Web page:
Last week, I was properly chastised on the blog by Aasia who firmly reminded me that I’d promised to start using the specialist writing system for Jamaican:
“As much as I support promoting Jamaican, I don’t like when it is polluted as you do it sometimes. I know reading and understanding true/Cassidy system Jamaican is difficult but we will get used to it eventually if you use it more often. I thought you said you were going to be using this space for that? To my mind, attempting to write Jamaican with English syntax/lexicon etc is bad English and not Jamaican. And, if we continue to write Jamaican mixed with so many English words (although Jamaican is English-based) we would be playing into the hands of the persons who continue to say Jamaican cannot stand on its own as a language. Please use the Cassidy system Doc.”
Aasia refers here to the writing system for Jamaican that was developed by the Jamaican-born linguist Frederic Cassidy who enjoyed a distinguished career as a professor of English at the University of Wisconsin, Madison. Professor Cassidy was the founder of DARE, the Dictionary of American Regional English. Visit the DARE website at http://dare.wisc.edu/?q=node/23
The DARE site informs us that “Although the idea of a dictionary of the dialects of American English had been promoted by the American Dialect Society (ADS) as long ago as 1889, the reality of that project did not begin to take shape until 1962, when Frederic Cassidy . . . was appointed Editor.”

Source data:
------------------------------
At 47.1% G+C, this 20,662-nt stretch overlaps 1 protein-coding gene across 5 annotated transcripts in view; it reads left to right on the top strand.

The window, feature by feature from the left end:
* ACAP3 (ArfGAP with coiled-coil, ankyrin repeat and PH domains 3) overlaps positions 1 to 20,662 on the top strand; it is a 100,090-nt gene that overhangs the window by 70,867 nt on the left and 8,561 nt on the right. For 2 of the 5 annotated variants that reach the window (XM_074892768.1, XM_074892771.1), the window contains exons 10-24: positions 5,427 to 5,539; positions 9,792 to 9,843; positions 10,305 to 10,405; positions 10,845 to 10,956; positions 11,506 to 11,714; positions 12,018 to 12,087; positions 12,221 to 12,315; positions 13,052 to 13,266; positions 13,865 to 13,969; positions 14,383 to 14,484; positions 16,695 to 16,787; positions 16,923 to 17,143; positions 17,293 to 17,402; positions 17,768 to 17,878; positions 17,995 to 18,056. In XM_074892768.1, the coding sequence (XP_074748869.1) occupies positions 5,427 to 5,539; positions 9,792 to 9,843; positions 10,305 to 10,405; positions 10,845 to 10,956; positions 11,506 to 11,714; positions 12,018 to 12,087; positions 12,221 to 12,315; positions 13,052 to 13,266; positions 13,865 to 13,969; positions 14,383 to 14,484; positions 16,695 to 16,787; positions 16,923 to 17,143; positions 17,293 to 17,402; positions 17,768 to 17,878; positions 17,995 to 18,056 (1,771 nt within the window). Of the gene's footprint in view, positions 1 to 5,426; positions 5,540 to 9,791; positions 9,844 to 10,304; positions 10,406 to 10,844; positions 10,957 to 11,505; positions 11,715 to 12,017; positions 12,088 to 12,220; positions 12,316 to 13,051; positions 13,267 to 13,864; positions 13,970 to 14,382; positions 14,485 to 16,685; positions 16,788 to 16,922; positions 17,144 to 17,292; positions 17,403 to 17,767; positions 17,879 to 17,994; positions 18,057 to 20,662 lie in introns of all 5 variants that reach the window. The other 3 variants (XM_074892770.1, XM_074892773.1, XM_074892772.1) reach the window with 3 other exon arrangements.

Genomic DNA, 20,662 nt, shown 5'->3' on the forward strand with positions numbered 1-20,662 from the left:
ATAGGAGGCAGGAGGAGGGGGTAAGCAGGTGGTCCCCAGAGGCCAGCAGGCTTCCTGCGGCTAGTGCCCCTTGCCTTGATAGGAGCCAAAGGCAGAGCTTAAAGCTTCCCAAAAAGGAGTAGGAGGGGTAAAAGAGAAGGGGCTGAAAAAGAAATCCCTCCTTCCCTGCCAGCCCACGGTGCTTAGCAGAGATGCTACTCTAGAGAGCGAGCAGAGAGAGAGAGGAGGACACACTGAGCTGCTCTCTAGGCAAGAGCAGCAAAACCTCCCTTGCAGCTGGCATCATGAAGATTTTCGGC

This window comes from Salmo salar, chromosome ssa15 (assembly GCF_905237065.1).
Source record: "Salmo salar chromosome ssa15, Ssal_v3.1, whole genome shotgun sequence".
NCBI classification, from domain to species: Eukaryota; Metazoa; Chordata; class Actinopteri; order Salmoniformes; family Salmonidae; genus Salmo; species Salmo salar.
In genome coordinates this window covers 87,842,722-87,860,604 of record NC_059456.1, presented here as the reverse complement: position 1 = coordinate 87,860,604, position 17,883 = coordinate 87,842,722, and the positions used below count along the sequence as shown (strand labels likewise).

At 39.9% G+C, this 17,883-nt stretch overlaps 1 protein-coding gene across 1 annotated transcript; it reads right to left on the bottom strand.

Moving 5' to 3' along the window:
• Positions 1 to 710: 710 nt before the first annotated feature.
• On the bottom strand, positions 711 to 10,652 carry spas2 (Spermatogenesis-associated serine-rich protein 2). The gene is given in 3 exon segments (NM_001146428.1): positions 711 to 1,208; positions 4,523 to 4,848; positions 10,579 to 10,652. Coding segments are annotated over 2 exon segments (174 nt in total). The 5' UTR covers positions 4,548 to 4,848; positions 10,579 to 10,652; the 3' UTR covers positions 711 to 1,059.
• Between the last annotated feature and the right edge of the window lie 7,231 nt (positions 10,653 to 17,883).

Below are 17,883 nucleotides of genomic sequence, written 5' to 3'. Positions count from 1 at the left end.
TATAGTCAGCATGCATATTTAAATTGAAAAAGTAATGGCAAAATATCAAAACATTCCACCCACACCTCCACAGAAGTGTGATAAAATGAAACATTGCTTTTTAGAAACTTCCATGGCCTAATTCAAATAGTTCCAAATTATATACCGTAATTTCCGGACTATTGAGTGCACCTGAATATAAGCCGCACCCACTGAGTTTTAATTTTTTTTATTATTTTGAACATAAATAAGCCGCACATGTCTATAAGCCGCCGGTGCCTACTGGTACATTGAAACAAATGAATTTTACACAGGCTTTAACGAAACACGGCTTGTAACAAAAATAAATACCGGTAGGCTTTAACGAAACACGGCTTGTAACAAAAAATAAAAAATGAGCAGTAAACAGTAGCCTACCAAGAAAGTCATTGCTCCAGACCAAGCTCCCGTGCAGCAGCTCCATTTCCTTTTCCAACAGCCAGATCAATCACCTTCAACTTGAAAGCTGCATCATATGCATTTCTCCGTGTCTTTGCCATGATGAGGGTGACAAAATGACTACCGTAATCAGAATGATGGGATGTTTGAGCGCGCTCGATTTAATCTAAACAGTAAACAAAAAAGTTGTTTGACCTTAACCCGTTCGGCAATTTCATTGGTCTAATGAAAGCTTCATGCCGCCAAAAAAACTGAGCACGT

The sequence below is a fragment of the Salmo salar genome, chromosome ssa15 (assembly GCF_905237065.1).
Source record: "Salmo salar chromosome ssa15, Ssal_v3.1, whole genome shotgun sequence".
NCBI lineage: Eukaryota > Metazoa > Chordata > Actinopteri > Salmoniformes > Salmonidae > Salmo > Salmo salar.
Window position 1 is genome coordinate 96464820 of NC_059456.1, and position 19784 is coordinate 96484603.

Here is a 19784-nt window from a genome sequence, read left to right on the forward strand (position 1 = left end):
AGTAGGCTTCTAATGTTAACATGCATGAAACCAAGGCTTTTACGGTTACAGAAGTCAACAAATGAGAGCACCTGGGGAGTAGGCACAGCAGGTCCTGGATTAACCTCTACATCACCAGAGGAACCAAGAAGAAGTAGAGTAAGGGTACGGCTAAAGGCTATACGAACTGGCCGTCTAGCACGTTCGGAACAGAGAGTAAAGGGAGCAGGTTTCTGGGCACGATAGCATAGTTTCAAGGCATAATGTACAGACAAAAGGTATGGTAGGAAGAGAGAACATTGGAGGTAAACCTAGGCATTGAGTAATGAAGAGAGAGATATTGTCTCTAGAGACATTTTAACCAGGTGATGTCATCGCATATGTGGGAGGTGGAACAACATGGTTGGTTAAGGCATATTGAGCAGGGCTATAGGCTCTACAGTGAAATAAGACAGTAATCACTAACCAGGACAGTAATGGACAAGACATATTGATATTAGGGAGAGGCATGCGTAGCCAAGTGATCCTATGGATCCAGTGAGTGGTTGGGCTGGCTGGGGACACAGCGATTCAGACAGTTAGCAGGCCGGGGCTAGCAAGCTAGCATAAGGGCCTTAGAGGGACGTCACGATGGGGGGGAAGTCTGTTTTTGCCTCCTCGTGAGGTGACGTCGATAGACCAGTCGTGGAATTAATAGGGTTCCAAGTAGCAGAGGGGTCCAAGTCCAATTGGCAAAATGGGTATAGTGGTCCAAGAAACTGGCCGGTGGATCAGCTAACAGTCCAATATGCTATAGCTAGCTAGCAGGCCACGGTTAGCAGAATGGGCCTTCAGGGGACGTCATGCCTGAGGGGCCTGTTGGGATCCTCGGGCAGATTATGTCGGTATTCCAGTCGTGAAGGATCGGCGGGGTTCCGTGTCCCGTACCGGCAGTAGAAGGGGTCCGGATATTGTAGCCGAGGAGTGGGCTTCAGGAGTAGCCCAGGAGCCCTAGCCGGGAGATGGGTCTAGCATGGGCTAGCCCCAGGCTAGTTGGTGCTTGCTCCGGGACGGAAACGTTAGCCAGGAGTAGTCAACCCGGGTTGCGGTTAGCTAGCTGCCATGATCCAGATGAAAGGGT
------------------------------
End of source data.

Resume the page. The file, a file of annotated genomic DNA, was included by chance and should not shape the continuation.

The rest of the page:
Like a typical Jamaican, Cassidy just took over: “Late in the 1940s, chafing at the inaction of the ADS, Cassidy had decided to do a pilot survey in Wisconsin to test the feasibility of a nationwide field survey. With graduate student Audrey R. Duckert, he combed the relevant publications and devised a lengthy questionnaire asking about as many topics of daily life as they could think of. Carrying out the survey using mailed packets of questions, Cassidy and Duckert determined that, with some modifications of the questionnaire, it would indeed be possible to undertake a country-wide examination of American English.”
Cassidy had had lots of experience in the field, particularly from working with Robert LePage on the superb Dictionary of Jamaican English. Using the proper technical terms, he laid out the writing system for Jamaican in the dictionary which was first published in 1967.
Here’s my amateur version of the system. In the first column is the symbol of the sound; in the second column, I use the Cassidy spelling for Jamaican; and in the third column, I illustrate the pronunciation of the words using English spellings of roughly equivalent sounds.
|Vowel Symbols||Application||English version|
So mek wi gu ina it:
Ef Maasa Gad no taak patwa, mi sari fi dem uol iip a piipl iina Jamieka an iina farin wa taak tu im ebri die inna patwa an ekspek im fi ansa dem: Du Maasa Jiizas! Memba di pikni dem mi a fait op wid. No mek dem get iina no chrobl! Yes, Laad. Yu si di bad briid man mi de wid? Du, no bada mek notn bad apn tu im. Bad az tingz bi, mi uda neva laik si im get wat im dizorv.”
“Laad Gad! Yu si di uman wa yu gi mi fi liv wid? Maasa Jiizas, wa mek yu bring dong dat de kraasiz pan mi? A we mi du? A no likl chrai mi chrai wid di bad-main uman. Mi memba dat lang taim abak wen mi a put aagyument tu ar. Di uman gwaan laik se bota kudn melt iina ar mout. An nou, yu fi ier fi briid a kos shi dis a kos mi. Laad, tek di kies an lef di pila.”